Disconnecting Is The New Luxury
I can’t tell you how often I get a strange or confused look whenever I mention I’m not on Social Media (OK, I have a private Twitter account for news and customer service). Every once in a while, a person will admit their envy when they discover I’m not on Instagram, Snap Chat, Facebook, LinkedIn etc., and ask to share my reasons—out of sheer fascination. Though I feel my reasons remain far from any groundbreaking insight, I still share them, hoping they may somehow edify those seeking deeper tactile for their lives.
I won’t spend time speaking against social media, nor will I discount them because this isn’t about Social Medial as much as it is about us. Let’s also note many individuals aren’t on social media either, so to my comfort, I’m no unique case.
A feeling of indifference is usually all I can muster whenever topics surrounding Social Media arise. “It’s not my thing” is my go-to response, but this wasn’t always the case. I’ve actually tried all of the Social Media platforms at one point or another. Sure, they helped me “connect” in some respects, but I never found my life anymore rewarding because of them. What I was rewarded with however, were an enormous amount of distractions, superfluous content and irrelevant data. It didn’t take long to notice something quite disturbing about the digitization of modern living.
We don’t live productive lives. We live distracted ones.
Today, I use a smartphone like most other people. It effectively meets my everyday needs with convenience and I enjoy it. But every once in a while, I think back to when I was younger, when no one had any mobile devices, few had computers — let alone internet — and find myself wondering how we ever existed without technology or the Internet of Things. It’s actually quite interesting to see what was then and what is now. It’s like observing contrasting lives. One analog, the other, digital.
One part of my life ruled by community events, bike riding, scraping around for materials to build clubhouses, writing letters to pen pals (remember the taste of licking stamps?), reading Encyclopedia Britannica, helping mom cut out coupons for food shopping, being mischievous with neighborhood friends, supper with the family at the table, and who can forget — the living room with the television set — and if you had it good, a VCR. The more current life is ruled by the obsession to hyper connectivity via mobile devices, computers, Internet, apps, video games, social networks etc., accompanied by desperation for WiFi hot spots and outlets to recharge depleting batteries.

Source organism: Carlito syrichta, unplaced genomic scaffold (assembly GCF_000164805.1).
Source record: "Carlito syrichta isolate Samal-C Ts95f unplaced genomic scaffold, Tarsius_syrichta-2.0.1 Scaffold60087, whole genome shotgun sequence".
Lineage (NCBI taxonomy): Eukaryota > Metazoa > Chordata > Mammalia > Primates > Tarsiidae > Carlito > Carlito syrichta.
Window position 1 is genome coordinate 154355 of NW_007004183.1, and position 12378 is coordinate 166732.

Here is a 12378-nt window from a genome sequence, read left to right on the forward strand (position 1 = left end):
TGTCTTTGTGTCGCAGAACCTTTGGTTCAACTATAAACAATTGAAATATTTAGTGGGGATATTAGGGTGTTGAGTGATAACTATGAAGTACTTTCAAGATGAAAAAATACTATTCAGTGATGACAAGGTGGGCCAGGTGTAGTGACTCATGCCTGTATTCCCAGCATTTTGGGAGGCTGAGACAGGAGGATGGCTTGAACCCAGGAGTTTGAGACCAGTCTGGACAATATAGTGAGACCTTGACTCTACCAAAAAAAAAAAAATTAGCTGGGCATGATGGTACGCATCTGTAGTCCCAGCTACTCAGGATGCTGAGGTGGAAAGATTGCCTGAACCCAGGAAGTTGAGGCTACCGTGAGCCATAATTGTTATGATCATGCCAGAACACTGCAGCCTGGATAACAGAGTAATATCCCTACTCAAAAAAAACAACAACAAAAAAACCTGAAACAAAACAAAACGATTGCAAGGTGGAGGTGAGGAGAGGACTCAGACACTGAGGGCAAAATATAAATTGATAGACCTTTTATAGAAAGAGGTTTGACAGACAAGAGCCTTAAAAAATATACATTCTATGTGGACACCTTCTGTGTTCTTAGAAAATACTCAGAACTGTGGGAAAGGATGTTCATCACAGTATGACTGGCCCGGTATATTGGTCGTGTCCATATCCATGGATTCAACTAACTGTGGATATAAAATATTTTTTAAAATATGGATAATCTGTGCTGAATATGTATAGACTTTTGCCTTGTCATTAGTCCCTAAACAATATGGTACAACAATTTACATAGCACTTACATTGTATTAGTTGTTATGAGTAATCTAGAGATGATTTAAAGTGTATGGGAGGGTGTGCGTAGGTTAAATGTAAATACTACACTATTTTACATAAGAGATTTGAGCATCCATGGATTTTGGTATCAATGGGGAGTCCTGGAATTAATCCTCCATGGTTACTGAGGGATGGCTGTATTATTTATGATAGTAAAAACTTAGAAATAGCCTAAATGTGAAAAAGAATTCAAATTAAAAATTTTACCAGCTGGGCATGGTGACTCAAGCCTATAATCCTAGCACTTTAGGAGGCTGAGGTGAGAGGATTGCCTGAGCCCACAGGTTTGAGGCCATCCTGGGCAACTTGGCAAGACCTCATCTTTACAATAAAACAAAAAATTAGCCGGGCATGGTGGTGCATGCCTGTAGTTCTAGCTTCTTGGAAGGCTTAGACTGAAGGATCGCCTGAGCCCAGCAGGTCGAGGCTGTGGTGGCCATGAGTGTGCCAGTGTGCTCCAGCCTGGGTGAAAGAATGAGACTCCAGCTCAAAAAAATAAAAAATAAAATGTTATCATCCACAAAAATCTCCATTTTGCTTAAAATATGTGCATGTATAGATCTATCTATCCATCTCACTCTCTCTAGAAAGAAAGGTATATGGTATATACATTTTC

We’ve come a long way in such a short amount of time in regards to technology. As a kid, I envied Captain Kirk on the Starship Enterprise for his small communication device, and Dick Tracy for his communicating wristwatch. I would’ve never anticipated that I would own technology that surpassed these things — once considered only science fiction, in my lifetime. But I do. Most of us do. It’s an incredible testament of human achievement. Global communications and technology is exciting and fast-paced, but somehow, I still find myself searching for something more… and it’s a bit odd. I look around and seem to have everything I want: A nice computer, amazing phone, 4K TV, gaming console, etc. But I still feel disconnected. The thing I discovered that was missing, was me.
It happened so elusively, I can’t even pinpoint the moment when it occurred: The time technology took over my life.
When going out to play ball was replaced by long chat room sessions online. When hanging out with friends was replaced by online gaming, and when talking was replaced by texting. Long gone are the days when our homes had that one rotary telephone everyone shared. And whenever you received that “special call”, you ran into the bathroom stretching out that curled phone cord to the max just to get some privacy. It may be silly but I miss that. And I think that’s what’s missing — the human connection. The weight, the texture and rawness that comes with analog interactions. It’s something that cannot be forged digitally. It has all been replaced by technology.